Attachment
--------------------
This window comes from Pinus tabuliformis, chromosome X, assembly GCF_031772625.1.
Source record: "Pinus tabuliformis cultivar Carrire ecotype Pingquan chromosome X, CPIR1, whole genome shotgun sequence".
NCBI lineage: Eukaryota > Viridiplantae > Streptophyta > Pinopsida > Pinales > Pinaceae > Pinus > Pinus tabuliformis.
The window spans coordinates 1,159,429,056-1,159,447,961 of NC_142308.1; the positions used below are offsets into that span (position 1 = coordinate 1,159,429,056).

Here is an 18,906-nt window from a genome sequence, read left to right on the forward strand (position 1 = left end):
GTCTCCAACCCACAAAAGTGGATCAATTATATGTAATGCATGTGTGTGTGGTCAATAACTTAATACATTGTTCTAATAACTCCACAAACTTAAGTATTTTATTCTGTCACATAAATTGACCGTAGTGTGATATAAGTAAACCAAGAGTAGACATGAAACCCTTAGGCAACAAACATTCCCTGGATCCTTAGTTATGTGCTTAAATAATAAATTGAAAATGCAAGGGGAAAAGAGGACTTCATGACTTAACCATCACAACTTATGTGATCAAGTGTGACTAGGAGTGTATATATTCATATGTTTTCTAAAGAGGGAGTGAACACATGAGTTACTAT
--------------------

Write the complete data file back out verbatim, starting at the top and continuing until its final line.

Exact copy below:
This window comes from Pinus tabuliformis, chromosome X, assembly GCF_031772625.1.
Source record: "Pinus tabuliformis cultivar Carrire ecotype Pingquan chromosome X, CPIR1, whole genome shotgun sequence".
NCBI lineage: Eukaryota > Viridiplantae > Streptophyta > Pinopsida > Pinales > Pinaceae > Pinus > Pinus tabuliformis.
The window spans coordinates 1,159,429,056-1,159,447,961 of NC_142308.1; the positions used below are offsets into that span (position 1 = coordinate 1,159,429,056).

Here is an 18,906-nt window from a genome sequence, read left to right on the forward strand (position 1 = left end):
GTCTCCAACCCACAAAAGTGGATCAATTATATGTAATGCATGTGTGTGTGGTCAATAACTTAATACATTGTTCTAATAACTCCACAAACTTAAGTATTTTATTCTGTCACATAAATTGACCGTAGTGTGATATAAGTAAACCAAGAGTAGACATGAAACCCTTAGGCAACAAACATTCCCTGGATCCTTAGTTATGTGCTTAAATAATAAATTGAAAATGCAAGGGGAAAAGAGGACTTCATGACTTAACCATCACAACTTATGTGATCAAGTGTGACTAGGAGTGTATATATTCATATGTTTTCTAAAGAGGGAGTGAACACATGAGTTACTAT